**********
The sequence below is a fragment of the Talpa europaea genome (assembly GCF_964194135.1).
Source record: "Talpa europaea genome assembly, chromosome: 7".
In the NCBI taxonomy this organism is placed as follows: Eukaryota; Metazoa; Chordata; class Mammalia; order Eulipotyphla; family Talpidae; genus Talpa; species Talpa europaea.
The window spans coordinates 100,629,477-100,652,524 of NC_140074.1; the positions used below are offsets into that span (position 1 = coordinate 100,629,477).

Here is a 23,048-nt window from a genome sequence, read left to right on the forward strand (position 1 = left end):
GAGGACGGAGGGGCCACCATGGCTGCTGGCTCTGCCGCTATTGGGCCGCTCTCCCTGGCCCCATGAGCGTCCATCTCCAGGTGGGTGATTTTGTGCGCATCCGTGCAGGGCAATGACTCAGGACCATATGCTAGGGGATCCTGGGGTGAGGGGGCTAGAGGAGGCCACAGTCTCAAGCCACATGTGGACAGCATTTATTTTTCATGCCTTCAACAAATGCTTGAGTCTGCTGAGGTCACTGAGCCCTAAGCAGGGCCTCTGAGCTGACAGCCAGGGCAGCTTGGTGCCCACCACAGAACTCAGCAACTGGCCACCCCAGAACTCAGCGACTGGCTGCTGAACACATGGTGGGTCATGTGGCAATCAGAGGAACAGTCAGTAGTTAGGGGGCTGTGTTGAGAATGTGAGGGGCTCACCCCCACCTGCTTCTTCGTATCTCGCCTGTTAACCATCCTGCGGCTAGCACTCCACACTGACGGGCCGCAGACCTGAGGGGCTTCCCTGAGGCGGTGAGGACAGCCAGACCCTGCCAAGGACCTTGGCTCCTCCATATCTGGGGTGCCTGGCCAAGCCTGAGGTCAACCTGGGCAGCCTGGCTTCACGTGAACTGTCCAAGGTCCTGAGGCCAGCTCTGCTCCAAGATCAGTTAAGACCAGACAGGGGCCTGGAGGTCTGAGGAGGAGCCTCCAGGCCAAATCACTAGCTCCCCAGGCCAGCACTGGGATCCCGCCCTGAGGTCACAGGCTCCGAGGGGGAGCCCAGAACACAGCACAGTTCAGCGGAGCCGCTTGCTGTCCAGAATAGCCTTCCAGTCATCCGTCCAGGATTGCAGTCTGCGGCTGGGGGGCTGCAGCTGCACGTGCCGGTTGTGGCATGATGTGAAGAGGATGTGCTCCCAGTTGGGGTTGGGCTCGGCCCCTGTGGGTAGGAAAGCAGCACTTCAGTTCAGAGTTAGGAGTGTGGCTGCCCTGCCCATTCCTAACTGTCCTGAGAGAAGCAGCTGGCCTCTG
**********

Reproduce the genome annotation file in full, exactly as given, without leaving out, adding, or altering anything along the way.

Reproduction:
The sequence below is a fragment of the Talpa europaea genome (assembly GCF_964194135.1).
Source record: "Talpa europaea genome assembly, chromosome: 7".
In the NCBI taxonomy this organism is placed as follows: Eukaryota; Metazoa; Chordata; class Mammalia; order Eulipotyphla; family Talpidae; genus Talpa; species Talpa europaea.
The window spans coordinates 100,629,477-100,652,524 of NC_140074.1; the positions used below are offsets into that span (position 1 = coordinate 100,629,477).

Here is a 23,048-nt window from a genome sequence, read left to right on the forward strand (position 1 = left end):
GAGGACGGAGGGGCCACCATGGCTGCTGGCTCTGCCGCTATTGGGCCGCTCTCCCTGGCCCCATGAGCGTCCATCTCCAGGTGGGTGATTTTGTGCGCATCCGTGCAGGGCAATGACTCAGGACCATATGCTAGGGGATCCTGGGGTGAGGGGGCTAGAGGAGGCCACAGTCTCAAGCCACATGTGGACAGCATTTATTTTTCATGCCTTCAACAAATGCTTGAGTCTGCTGAGGTCACTGAGCCCTAAGCAGGGCCTCTGAGCTGACAGCCAGGGCAGCTTGGTGCCCACCACAGAACTCAGCAACTGGCCACCCCAGAACTCAGCGACTGGCTGCTGAACACATGGTGGGTCATGTGGCAATCAGAGGAACAGTCAGTAGTTAGGGGGCTGTGTTGAGAATGTGAGGGGCTCACCCCCACCTGCTTCTTCGTATCTCGCCTGTTAACCATCCTGCGGCTAGCACTCCACACTGACGGGCCGCAGACCTGAGGGGCTTCCCTGAGGCGGTGAGGACAGCCAGACCCTGCCAAGGACCTTGGCTCCTCCATATCTGGGGTGCCTGGCCAAGCCTGAGGTCAACCTGGGCAGCCTGGCTTCACGTGAACTGTCCAAGGTCCTGAGGCCAGCTCTGCTCCAAGATCAGTTAAGACCAGACAGGGGCCTGGAGGTCTGAGGAGGAGCCTCCAGGCCAAATCACTAGCTCCCCAGGCCAGCACTGGGATCCCGCCCTGAGGTCACAGGCTCCGAGGGGGAGCCCAGAACACAGCACAGTTCAGCGGAGCCGCTTGCTGTCCAGAATAGCCTTCCAGTCATCCGTCCAGGATTGCAGTCTGCGGCTGGGGGGCTGCAGCTGCACGTGCCGGTTGTGGCATGATGTGAAGAGGATGTGCTCCCAGTTGGGGTTGGGCTCGGCCCCTGTGGGTAGGAAAGCAGCACTTCAGTTCAGAGTTAGGAGTGTGGCTGCCCTGCCCATTCCTAACTGTCCTGAGAGAAGCAGCTGGCCTCTG